Anton Kraly admits the game has changed. There’s supply chain issues. Inflation. We’re in a recession even though the government won’t admit it. So how does all this affect dropshipping? Well, let’s start with supply chain. It got all jacked up when Covid hit. And even though Anton recommends you drop ship items from domestic suppliers, guess what? Even they get their parts and materials overseas. So yeah, it’s making it tough on everyone, including Anton and his students.
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Question is: what are they doing to overcome this? In a word, adapting. They’re adding more suppliers, working with more brands. Ideally 20 or more. Diversification, right? If one product’s on backorder, your income’s not gonna fall to zero. Like Anton says, even though these supply chain issues are very real, they’re not affecting every product and every brand at the exact same time. There’s plenty of people with plenty of stuff in stock; it’s your job to get approved to sell for as many of ’em as possible.
Another thing you can do, if you’re more advanced, is you can start to hold inventory. Like say you’re selling rugs and you typically sell 50 of ’em a month, on average. And you see a notice from your supplier saying they’ve only got 100 left and then they’re gonna be out of stock for three months. What you can do, if you’ve got the bankroll, is call ’em up and tell ’em you’d like to put down a deposit to hold all 100 of ’em for your store. Most of the time, they’ll be happy to work out some sorta deal with you.
Then there’s pre-selling items. If your supplier’s like, “Yo, we’re gonna have more of those bookshelves in on October 1st,” you can update your Shopify store to reflect that, give people an approximate ETA, and let ’em buy ahead of time to make sure they don’t miss out when that next shipment comes in. Obviously, if you’re not sure when it’ll be back in stock, you don’t wanna do this; instead, ask ’em to opt-in to an email list to be notified as soon as it’s available. (And then turn off any paid traffic to those products.)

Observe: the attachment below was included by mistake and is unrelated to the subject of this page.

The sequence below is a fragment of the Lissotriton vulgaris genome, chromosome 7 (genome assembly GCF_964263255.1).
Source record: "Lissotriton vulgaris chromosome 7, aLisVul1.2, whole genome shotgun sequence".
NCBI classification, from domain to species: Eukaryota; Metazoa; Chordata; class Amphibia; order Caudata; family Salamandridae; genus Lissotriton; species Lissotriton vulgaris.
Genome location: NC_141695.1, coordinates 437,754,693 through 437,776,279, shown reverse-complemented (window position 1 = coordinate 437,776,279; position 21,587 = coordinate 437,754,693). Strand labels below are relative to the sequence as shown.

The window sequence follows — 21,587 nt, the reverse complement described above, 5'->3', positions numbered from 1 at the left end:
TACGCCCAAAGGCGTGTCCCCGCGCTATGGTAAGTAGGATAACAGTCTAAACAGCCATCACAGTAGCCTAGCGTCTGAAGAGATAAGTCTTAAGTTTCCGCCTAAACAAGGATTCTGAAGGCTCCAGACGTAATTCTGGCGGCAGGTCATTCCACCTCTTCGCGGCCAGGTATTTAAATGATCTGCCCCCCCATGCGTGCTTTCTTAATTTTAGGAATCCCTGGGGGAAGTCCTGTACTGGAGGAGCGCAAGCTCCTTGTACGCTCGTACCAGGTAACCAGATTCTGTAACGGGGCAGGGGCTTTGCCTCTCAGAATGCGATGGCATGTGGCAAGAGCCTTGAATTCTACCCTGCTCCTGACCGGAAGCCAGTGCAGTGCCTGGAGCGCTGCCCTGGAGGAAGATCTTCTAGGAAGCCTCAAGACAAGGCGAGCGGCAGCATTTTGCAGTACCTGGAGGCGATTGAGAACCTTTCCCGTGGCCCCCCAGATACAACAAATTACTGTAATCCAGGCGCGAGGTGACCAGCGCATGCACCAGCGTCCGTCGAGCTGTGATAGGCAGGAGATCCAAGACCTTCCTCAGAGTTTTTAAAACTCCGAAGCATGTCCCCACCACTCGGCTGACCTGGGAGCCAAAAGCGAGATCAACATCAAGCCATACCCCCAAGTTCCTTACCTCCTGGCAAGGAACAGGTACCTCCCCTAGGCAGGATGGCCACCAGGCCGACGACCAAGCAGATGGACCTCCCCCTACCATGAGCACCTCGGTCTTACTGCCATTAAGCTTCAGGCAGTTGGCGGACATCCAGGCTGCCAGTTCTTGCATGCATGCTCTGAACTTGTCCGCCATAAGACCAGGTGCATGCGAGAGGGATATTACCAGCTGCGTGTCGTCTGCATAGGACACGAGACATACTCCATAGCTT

Onto inflation. Since everything costs more, your expenses are probably gonna go up, right? So what’s Anton suggest you do to protect your margins? For starters, something called LVO, or lead value optimization. “And with this the goal is to make more money from everyone who visits our stores,” Anton explains. “So one thing you can do is to offer upgraded shipping. Faster shipping, maybe white glove delivery. Anything you can offer to increase the total purchase price and keep your margins healthy.”
“Another thing you can do is offer extended warranties. Which, most of the time, a lot of that is gonna be pure profit. Then there’s cross-selling, if you’re not doing it already. So, if I was selling a bookshelf, I would say, ‘Do you also want these bookends? How ’bout these decorative sculptures? Maybe this cool digital picture frame?’ Right? Things like that that can increase your average order value and keep more money in your pocket from every sale.”
“And then lastly, what you can do is promote higher margin products. Okay? What I mean by that is that, with certain products, the spread will be bigger between your cost of goods sold and your minimum advertised price. Separate those products out and focus your ads on driving traffic to only those product pages. Now your net margins are naturally going up, so that protects you from inflation as well.” Excellent advice from Mr. Dropship Lifestyle, Anton Kraly. But I still despise dropshipping. You’ll see why when ya click below.
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